Toronto Public Health suspends some contact tracing due to 'high level' of coronavirus cases

WATCH: Toronto Public Health has suspended some of its contact tracing as it deals with a major backlog of cases. Medical officials are questioning the move as many experts agree the process is a key component to combatting the spread of the novel coronavirus. Morganne Campbell has more in this report.

Toronto Public Health (TPH) has suspended contact tracing for some coronavirus cases as the city struggles with a “high level” of infections.

Contact tracing, which is when public health units reach out to close contacts of a confirmed case to warn them of potential exposure and in turn take appropriate action, is viewed by experts as a key to combatting virus spread.

“As part of the usual course of outbreak management, when cases reach a high level, public health must make a strategic shift and temporarily re-prioritize case and contact management to focus on the highest-risk scenarios,” TPH spokesperson Lenore Bromley said in a statement Saturday.

“We are focusing on people whose infection poses the most risk to others.”

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Under the new policy for situations not deemed “highest risk”, the team at TPH will still contact those who test positive for coronavirus, assess the person’s ability to self-isolate, assess signs and symptoms and determine symptom onset.

However, most notably, TPH will now “provide instructions to the person” to notify their close contacts.

“We will … continue to investigate and respond to outbreaks in hospital, long-term care, retirement home, shelter, school and child care settings and there are no changes to the policies and procedures for these settings,” Bromley noted.

“This is a temporary measure in response to very high case counts.”

Bromley added: “This is a standard approach in public health and pandemic management.”

TPH has almost 700 people dedicated to case and contact management.

On Friday, Dr. Eileen de Villa, the city’s medical officer of health, called on the province to implement new restrictions in a bid to stop the spread of COVID-19.

De Villa called for indoor dining and indoor gym classes to be temporarily prohibited, among other measures.

“With rapid adoption of these public health measures, this will allow us to return as quickly as possible to our case and contact management process,” Bromley said.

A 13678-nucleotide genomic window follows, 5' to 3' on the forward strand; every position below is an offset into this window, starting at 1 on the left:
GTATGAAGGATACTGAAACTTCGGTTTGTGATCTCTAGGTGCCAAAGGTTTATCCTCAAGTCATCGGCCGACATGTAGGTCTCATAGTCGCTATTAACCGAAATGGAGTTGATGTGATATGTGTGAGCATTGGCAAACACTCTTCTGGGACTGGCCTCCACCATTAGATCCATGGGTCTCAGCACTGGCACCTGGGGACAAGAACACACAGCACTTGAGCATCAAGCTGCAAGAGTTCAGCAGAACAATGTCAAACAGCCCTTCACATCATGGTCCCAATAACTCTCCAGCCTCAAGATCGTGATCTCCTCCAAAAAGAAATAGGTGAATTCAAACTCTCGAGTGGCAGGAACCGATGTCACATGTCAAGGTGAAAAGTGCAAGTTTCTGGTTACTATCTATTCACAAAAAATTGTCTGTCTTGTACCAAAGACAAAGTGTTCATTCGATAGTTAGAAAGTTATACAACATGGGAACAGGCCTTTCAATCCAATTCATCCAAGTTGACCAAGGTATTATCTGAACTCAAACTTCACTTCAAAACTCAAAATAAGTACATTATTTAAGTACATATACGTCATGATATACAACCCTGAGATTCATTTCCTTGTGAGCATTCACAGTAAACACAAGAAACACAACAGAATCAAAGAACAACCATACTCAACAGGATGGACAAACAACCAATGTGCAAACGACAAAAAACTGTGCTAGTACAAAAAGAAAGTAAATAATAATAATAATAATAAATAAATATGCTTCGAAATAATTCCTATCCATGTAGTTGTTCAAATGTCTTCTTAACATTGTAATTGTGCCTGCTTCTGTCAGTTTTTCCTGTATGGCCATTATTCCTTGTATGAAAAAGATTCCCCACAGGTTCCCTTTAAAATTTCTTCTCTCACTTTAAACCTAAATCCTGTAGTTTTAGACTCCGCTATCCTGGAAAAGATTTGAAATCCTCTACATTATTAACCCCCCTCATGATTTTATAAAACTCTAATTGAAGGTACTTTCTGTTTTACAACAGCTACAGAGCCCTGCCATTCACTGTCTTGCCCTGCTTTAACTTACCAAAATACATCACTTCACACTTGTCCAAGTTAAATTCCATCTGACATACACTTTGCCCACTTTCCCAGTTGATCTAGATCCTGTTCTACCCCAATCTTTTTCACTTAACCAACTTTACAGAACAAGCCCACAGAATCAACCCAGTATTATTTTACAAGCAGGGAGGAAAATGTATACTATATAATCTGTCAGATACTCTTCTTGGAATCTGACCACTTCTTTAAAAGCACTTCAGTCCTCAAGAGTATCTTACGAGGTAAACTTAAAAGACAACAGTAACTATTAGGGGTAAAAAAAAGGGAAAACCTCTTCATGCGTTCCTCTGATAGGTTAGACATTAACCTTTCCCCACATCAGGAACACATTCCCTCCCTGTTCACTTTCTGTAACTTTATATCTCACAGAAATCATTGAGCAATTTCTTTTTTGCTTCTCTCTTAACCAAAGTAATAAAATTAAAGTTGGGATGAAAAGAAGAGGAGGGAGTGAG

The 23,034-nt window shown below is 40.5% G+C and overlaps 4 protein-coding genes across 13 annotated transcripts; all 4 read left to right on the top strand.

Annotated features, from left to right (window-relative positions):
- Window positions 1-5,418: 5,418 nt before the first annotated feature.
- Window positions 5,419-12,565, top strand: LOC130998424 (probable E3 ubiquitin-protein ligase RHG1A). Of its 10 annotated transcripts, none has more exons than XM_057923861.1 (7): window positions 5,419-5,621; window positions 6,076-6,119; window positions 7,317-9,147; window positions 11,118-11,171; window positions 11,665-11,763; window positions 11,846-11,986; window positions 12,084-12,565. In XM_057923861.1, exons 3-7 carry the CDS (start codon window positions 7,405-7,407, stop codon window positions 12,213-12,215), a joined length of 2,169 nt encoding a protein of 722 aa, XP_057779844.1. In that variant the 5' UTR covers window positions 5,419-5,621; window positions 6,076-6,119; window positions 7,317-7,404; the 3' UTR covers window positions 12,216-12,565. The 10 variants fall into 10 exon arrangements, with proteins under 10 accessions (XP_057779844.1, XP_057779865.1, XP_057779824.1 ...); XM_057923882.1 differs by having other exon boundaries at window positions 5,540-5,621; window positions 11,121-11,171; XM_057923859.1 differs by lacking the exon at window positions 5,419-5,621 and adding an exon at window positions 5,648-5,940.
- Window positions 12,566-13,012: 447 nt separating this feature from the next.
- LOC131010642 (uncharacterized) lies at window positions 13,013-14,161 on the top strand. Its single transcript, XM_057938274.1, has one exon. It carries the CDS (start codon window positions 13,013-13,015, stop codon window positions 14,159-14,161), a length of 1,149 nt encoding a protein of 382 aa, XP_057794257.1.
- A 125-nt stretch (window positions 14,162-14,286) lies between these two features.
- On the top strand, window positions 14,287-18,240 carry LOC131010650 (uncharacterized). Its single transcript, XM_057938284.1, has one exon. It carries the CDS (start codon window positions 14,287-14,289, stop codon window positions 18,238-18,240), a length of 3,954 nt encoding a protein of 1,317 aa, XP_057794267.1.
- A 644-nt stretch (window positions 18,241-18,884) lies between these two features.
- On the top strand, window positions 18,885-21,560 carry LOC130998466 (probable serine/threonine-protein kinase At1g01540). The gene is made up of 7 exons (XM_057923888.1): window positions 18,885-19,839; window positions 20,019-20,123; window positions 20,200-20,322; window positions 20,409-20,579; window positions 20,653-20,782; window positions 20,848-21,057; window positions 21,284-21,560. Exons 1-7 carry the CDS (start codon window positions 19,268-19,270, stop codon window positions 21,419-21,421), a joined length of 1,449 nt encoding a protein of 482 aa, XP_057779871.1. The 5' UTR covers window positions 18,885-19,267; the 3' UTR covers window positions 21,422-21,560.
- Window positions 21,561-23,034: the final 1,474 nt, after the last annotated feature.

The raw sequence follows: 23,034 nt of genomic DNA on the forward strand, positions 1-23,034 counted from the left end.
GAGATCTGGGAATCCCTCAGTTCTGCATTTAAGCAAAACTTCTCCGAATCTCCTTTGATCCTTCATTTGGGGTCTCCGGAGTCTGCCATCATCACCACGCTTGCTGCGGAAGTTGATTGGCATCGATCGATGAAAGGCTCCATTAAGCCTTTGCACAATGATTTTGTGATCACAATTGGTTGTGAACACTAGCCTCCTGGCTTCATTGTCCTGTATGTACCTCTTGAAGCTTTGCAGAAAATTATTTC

“When cases go down, we will return to the previous approach.”

On Friday, de Villa mentioned that the city was taking a new approach to case and contact management to focus on high-risk scenarios, but the exact meaning of that shift was not publicly clear until a Globe and Mail report on Saturday.

More contact tracers being hired

Global News reached out to the provincial government for comment.

“The government continues to work closely with Toronto Public Health and all of our local public health units in the fight against COVID-19,” a Ministry of Health statement said on Sunday.

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The statement said the provincial and federal governments assist 22 of 34 local public health units with contact tracing through redeployed Statistics Canada staff. The assistance is mostly coordinated through Public Health Ontario and a “central pool” of contact tracers, the ministry said.

“Contact tracing support for public health units is being supplemented by the additional hiring of a minimum of 600 staff (case managers and contact tracers) in the next five weeks, starting next week,” the ministry said.

“The province is also supporting Toronto and Ottawa Public Health with additional support through direct assignment of Statistics Canada, OPS and private sector staffing. This includes 200 staff coming on in the next four weeks to Toronto Public Health, starting with onboarding Monday, Oct. 5.

“These staff will immediately help TPH reach out to cases, and also provide contact tracing support in the coming weeks.”

© 2020 Global News, a division of Corus Entertainment Inc.

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